A fanciful, thoughtful examination of a life well-lived.
As if building on the notion that we are all made of the stuff of stars, the author opens with the Star Child asking his “elders” if he may visit Earth. Their explanations of what he will need to do—“be born as a human child”—and what he will experience throughout his life on Earth make up the text of the book. Simple lines start with the basics, such as learning to walk, run and speak, then move on to more abstract concepts, describing feelings of pleasure, fear and sadness. These are paired with detailed, folk-art–style watercolor paintings and vignettes that seem to capture an earlier time: His mother is often in skirts; he rides a bike without a helmet or shoes; and no glowing electronic devices compete with fireflies. What the Star Child may do in adulthood is condensed: “Over the years you will try to make sense of that happy, sad, full, empty, always-shifting life you are in.” He may even forget where he came from and find it difficult to leave when the time comes. There’s no doubt that the sentiment is lovely, but it seems ill-matched to an audience that is still in the throes of becoming.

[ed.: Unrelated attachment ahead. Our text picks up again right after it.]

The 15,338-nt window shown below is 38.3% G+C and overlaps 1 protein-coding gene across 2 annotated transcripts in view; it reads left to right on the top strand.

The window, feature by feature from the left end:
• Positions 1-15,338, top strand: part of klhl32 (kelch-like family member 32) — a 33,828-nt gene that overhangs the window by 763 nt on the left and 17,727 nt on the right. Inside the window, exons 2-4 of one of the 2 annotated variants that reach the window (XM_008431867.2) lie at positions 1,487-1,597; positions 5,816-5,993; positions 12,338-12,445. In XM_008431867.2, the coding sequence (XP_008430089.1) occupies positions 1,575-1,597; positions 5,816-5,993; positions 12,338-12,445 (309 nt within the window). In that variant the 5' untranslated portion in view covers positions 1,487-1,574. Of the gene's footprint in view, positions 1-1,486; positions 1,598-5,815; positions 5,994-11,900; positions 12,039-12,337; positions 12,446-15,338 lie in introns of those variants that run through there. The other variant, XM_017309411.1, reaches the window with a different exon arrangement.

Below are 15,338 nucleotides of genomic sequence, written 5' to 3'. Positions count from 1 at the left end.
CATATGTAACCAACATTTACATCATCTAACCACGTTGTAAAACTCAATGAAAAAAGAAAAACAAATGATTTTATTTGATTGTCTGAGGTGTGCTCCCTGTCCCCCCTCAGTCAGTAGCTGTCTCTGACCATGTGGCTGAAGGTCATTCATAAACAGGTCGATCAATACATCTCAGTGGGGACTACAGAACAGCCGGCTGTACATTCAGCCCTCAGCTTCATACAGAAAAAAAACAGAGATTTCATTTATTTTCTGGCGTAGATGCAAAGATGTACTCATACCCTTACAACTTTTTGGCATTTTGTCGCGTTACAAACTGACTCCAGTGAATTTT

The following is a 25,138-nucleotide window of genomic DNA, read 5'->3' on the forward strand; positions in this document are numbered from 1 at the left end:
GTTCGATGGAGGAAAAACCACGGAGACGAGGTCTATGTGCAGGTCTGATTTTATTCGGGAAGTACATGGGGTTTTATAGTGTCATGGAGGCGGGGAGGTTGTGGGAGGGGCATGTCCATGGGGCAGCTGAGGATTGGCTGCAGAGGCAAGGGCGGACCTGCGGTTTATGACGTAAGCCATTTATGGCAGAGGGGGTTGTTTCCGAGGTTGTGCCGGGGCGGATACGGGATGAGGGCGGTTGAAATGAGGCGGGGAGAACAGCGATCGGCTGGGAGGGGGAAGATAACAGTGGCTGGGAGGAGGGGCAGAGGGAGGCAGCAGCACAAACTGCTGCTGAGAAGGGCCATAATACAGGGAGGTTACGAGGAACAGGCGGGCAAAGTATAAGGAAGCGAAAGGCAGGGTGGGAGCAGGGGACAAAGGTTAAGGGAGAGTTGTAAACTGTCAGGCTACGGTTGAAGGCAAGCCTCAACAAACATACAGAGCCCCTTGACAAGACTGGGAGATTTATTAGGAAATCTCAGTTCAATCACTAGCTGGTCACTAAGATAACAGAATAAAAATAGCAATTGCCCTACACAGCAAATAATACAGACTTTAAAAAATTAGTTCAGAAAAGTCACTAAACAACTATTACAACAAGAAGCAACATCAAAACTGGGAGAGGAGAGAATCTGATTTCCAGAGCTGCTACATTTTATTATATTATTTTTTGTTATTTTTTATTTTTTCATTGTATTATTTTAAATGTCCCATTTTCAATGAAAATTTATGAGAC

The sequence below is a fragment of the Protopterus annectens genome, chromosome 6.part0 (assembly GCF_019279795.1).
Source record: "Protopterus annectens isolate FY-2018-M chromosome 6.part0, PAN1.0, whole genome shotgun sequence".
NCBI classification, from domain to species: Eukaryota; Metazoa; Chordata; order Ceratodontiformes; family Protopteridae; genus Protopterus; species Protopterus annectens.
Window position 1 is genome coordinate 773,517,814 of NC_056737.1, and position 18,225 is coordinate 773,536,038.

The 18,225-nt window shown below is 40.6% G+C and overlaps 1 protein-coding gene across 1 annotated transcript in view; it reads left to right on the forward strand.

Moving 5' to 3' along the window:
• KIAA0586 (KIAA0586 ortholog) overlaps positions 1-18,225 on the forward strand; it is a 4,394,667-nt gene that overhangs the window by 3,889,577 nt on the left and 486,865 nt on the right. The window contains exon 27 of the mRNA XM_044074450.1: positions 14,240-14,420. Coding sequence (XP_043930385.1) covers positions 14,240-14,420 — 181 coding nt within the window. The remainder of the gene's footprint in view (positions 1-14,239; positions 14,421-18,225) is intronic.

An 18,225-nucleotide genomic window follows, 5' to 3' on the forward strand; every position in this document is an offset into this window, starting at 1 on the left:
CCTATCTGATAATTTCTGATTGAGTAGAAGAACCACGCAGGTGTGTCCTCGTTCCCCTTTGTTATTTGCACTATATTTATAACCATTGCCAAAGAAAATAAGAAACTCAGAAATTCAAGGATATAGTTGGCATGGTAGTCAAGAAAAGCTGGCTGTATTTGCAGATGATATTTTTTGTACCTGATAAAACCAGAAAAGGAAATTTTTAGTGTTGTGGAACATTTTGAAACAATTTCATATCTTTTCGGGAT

An affirmation that it is all worthwhile, better suited, perhaps, to adolescents who will appreciate a look at where they have been and what they may expect in the future and to older adults who will enjoy the philosophical bent. (Picture book. 6 & up)